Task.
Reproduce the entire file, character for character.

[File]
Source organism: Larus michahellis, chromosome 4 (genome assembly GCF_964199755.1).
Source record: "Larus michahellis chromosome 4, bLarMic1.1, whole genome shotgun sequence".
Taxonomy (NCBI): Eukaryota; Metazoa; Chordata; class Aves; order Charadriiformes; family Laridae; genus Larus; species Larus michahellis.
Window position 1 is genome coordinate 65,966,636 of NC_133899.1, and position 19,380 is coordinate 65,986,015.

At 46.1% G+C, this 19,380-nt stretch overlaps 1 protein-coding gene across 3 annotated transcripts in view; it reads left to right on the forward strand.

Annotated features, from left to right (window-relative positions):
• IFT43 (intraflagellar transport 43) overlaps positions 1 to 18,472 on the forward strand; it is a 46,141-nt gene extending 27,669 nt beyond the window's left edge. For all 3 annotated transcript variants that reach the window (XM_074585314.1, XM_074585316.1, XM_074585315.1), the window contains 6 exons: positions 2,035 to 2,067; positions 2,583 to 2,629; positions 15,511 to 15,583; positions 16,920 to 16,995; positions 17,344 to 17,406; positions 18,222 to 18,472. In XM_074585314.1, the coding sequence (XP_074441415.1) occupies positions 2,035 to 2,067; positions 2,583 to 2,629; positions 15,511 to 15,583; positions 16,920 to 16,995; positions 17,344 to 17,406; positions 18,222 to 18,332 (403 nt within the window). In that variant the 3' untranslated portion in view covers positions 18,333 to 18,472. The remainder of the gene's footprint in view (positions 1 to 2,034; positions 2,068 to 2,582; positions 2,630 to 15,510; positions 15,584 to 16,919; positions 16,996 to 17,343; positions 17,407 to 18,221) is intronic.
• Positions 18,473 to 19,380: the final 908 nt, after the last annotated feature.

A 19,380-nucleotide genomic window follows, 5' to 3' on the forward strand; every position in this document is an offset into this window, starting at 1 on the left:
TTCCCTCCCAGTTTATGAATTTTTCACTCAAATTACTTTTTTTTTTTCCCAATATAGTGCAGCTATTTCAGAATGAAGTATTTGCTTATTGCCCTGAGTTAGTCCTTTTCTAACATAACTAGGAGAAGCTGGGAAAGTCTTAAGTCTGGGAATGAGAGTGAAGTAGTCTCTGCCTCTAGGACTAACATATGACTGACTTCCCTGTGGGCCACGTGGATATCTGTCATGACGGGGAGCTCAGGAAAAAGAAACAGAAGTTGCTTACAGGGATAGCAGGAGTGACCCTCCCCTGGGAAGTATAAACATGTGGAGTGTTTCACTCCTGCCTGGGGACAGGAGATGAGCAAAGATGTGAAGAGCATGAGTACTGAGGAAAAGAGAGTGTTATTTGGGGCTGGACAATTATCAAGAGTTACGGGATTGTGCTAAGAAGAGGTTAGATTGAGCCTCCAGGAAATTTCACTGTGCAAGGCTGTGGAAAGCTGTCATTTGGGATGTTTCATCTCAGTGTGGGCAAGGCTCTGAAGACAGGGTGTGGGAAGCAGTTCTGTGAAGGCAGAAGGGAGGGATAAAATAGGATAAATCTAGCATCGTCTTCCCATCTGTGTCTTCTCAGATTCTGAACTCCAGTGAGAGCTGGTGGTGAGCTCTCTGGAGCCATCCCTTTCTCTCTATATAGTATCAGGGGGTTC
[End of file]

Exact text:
Source organism: Larus michahellis, chromosome 4 (genome assembly GCF_964199755.1).
Source record: "Larus michahellis chromosome 4, bLarMic1.1, whole genome shotgun sequence".
Taxonomy (NCBI): Eukaryota; Metazoa; Chordata; class Aves; order Charadriiformes; family Laridae; genus Larus; species Larus michahellis.
Window position 1 is genome coordinate 65,966,636 of NC_133899.1, and position 19,380 is coordinate 65,986,015.

At 46.1% G+C, this 19,380-nt stretch overlaps 1 protein-coding gene across 3 annotated transcripts in view; it reads left to right on the forward strand.

Annotated features, from left to right (window-relative positions):
• IFT43 (intraflagellar transport 43) overlaps positions 1 to 18,472 on the forward strand; it is a 46,141-nt gene extending 27,669 nt beyond the window's left edge. For all 3 annotated transcript variants that reach the window (XM_074585314.1, XM_074585316.1, XM_074585315.1), the window contains 6 exons: positions 2,035 to 2,067; positions 2,583 to 2,629; positions 15,511 to 15,583; positions 16,920 to 16,995; positions 17,344 to 17,406; positions 18,222 to 18,472. In XM_074585314.1, the coding sequence (XP_074441415.1) occupies positions 2,035 to 2,067; positions 2,583 to 2,629; positions 15,511 to 15,583; positions 16,920 to 16,995; positions 17,344 to 17,406; positions 18,222 to 18,332 (403 nt within the window). In that variant the 3' untranslated portion in view covers positions 18,333 to 18,472. The remainder of the gene's footprint in view (positions 1 to 2,034; positions 2,068 to 2,582; positions 2,630 to 15,510; positions 15,584 to 16,919; positions 16,996 to 17,343; positions 17,407 to 18,221) is intronic.
• Positions 18,473 to 19,380: the final 908 nt, after the last annotated feature.

A 19,380-nucleotide genomic window follows, 5' to 3' on the forward strand; every position in this document is an offset into this window, starting at 1 on the left:
TTCCCTCCCAGTTTATGAATTTTTCACTCAAATTACTTTTTTTTTTTCCCAATATAGTGCAGCTATTTCAGAATGAAGTATTTGCTTATTGCCCTGAGTTAGTCCTTTTCTAACATAACTAGGAGAAGCTGGGAAAGTCTTAAGTCTGGGAATGAGAGTGAAGTAGTCTCTGCCTCTAGGACTAACATATGACTGACTTCCCTGTGGGCCACGTGGATATCTGTCATGACGGGGAGCTCAGGAAAAAGAAACAGAAGTTGCTTACAGGGATAGCAGGAGTGACCCTCCCCTGGGAAGTATAAACATGTGGAGTGTTTCACTCCTGCCTGGGGACAGGAGATGAGCAAAGATGTGAAGAGCATGAGTACTGAGGAAAAGAGAGTGTTATTTGGGGCTGGACAATTATCAAGAGTTACGGGATTGTGCTAAGAAGAGGTTAGATTGAGCCTCCAGGAAATTTCACTGTGCAAGGCTGTGGAAAGCTGTCATTTGGGATGTTTCATCTCAGTGTGGGCAAGGCTCTGAAGACAGGGTGTGGGAAGCAGTTCTGTGAAGGCAGAAGGGAGGGATAAAATAGGATAAATCTAGCATCGTCTTCCCATCTGTGTCTTCTCAGATTCTGAACTCCAGTGAGAGCTGGTGGTGAGCTCTCTGGAGCCATCCCTTTCTCTCTATATAGTATCAGGGGGTTC